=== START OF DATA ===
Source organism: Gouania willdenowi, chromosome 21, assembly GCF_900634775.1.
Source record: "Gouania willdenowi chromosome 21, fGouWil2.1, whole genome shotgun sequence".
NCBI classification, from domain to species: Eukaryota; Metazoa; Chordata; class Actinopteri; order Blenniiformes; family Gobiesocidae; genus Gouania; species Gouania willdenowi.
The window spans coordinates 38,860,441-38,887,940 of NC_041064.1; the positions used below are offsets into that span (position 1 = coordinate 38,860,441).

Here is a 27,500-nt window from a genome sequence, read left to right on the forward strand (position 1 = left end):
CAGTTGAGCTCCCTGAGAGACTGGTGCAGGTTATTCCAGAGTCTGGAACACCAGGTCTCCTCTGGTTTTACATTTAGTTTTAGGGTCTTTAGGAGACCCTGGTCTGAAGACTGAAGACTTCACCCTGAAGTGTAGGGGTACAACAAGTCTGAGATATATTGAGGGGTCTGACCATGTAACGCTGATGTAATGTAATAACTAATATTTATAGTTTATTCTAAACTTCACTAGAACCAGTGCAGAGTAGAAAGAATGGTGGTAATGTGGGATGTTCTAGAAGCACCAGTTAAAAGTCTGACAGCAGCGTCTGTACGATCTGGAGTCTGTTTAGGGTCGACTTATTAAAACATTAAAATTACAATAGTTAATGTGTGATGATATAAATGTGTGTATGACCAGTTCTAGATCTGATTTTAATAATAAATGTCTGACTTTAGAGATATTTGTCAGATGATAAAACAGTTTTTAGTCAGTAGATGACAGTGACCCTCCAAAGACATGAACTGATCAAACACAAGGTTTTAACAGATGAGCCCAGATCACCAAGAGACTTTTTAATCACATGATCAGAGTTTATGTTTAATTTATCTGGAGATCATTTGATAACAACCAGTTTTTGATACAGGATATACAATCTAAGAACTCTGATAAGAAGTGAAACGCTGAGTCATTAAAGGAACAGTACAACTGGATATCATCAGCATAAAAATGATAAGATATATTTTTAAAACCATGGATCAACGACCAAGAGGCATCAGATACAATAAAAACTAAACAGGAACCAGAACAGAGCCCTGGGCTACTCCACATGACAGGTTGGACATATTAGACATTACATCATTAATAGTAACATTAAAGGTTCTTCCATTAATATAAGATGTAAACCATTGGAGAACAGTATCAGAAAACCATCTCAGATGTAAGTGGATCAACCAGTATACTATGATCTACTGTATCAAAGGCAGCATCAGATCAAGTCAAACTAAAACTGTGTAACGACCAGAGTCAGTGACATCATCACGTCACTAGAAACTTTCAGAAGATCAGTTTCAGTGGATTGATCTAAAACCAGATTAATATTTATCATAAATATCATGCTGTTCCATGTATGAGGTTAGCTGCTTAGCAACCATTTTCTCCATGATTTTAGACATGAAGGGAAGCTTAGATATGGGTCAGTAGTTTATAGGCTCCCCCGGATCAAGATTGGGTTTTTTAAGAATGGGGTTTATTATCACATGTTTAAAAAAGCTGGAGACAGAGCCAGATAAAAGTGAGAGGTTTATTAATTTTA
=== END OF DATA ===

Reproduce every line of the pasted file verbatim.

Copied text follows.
Source organism: Gouania willdenowi, chromosome 21, assembly GCF_900634775.1.
Source record: "Gouania willdenowi chromosome 21, fGouWil2.1, whole genome shotgun sequence".
NCBI classification, from domain to species: Eukaryota; Metazoa; Chordata; class Actinopteri; order Blenniiformes; family Gobiesocidae; genus Gouania; species Gouania willdenowi.
The window spans coordinates 38,860,441-38,887,940 of NC_041064.1; the positions used below are offsets into that span (position 1 = coordinate 38,860,441).

Here is a 27,500-nt window from a genome sequence, read left to right on the forward strand (position 1 = left end):
CAGTTGAGCTCCCTGAGAGACTGGTGCAGGTTATTCCAGAGTCTGGAACACCAGGTCTCCTCTGGTTTTACATTTAGTTTTAGGGTCTTTAGGAGACCCTGGTCTGAAGACTGAAGACTTCACCCTGAAGTGTAGGGGTACAACAAGTCTGAGATATATTGAGGGGTCTGACCATGTAACGCTGATGTAATGTAATAACTAATATTTATAGTTTATTCTAAACTTCACTAGAACCAGTGCAGAGTAGAAAGAATGGTGGTAATGTGGGATGTTCTAGAAGCACCAGTTAAAAGTCTGACAGCAGCGTCTGTACGATCTGGAGTCTGTTTAGGGTCGACTTATTAAAACATTAAAATTACAATAGTTAATGTGTGATGATATAAATGTGTGTATGACCAGTTCTAGATCTGATTTTAATAATAAATGTCTGACTTTAGAGATATTTGTCAGATGATAAAACAGTTTTTAGTCAGTAGATGACAGTGACCCTCCAAAGACATGAACTGATCAAACACAAGGTTTTAACAGATGAGCCCAGATCACCAAGAGACTTTTTAATCACATGATCAGAGTTTATGTTTAATTTATCTGGAGATCATTTGATAACAACCAGTTTTTGATACAGGATATACAATCTAAGAACTCTGATAAGAAGTGAAACGCTGAGTCATTAAAGGAACAGTACAACTGGATATCATCAGCATAAAAATGATAAGATATATTTTTAAAACCATGGATCAACGACCAAGAGGCATCAGATACAATAAAAACTAAACAGGAACCAGAACAGAGCCCTGGGCTACTCCACATGACAGGTTGGACATATTAGACATTACATCATTAATAGTAACATTAAAGGTTCTTCCATTAATATAAGATGTAAACCATTGGAGAACAGTATCAGAAAACCATCTCAGATGTAAGTGGATCAACCAGTATACTATGATCTACTGTATCAAAGGCAGCATCAGATCAAGTCAAACTAAAACTGTGTAACGACCAGAGTCAGTGACATCATCACGTCACTAGAAACTTTCAGAAGATCAGTTTCAGTGGATTGATCTAAAACCAGATTAATATTTATCATAAATATCATGCTGTTCCATGTATGAGGTTAGCTGCTTAGCAACCATTTTCTCCATGATTTTAGACATGAAGGGAAGCTTAGATATGGGTCAGTAGTTTATAGGCTCCCCCGGATCAAGATTGGGTTTTTTAAGAATGGGGTTTATTATCACATGTTTAAAAAAGCTGGAGACAGAGCCAGATAAAAGTGAGAGGTTTATTAATTTTA